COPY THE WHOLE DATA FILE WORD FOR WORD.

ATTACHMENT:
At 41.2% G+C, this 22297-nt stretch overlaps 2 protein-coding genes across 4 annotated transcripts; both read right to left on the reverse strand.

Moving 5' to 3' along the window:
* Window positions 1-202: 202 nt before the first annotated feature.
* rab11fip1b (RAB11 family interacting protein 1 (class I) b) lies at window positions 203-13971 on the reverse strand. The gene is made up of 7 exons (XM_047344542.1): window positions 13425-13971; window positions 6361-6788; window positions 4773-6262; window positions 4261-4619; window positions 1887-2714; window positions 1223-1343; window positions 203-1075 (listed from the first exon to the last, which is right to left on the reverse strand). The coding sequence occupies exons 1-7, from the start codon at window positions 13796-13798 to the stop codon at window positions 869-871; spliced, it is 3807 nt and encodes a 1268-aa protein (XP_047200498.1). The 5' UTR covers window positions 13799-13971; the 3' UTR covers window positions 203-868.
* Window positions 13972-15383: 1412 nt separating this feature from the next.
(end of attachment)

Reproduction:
At 41.2% G+C, this 22297-nt stretch overlaps 2 protein-coding genes across 4 annotated transcripts; both read right to left on the reverse strand.

Moving 5' to 3' along the window:
* Window positions 1-202: 202 nt before the first annotated feature.
* rab11fip1b (RAB11 family interacting protein 1 (class I) b) lies at window positions 203-13971 on the reverse strand. The gene is made up of 7 exons (XM_047344542.1): window positions 13425-13971; window positions 6361-6788; window positions 4773-6262; window positions 4261-4619; window positions 1887-2714; window positions 1223-1343; window positions 203-1075 (listed from the first exon to the last, which is right to left on the reverse strand). The coding sequence occupies exons 1-7, from the start codon at window positions 13796-13798 to the stop codon at window positions 869-871; spliced, it is 3807 nt and encodes a 1268-aa protein (XP_047200498.1). The 5' UTR covers window positions 13799-13971; the 3' UTR covers window positions 203-868.
* Window positions 13972-15383: 1412 nt separating this feature from the next.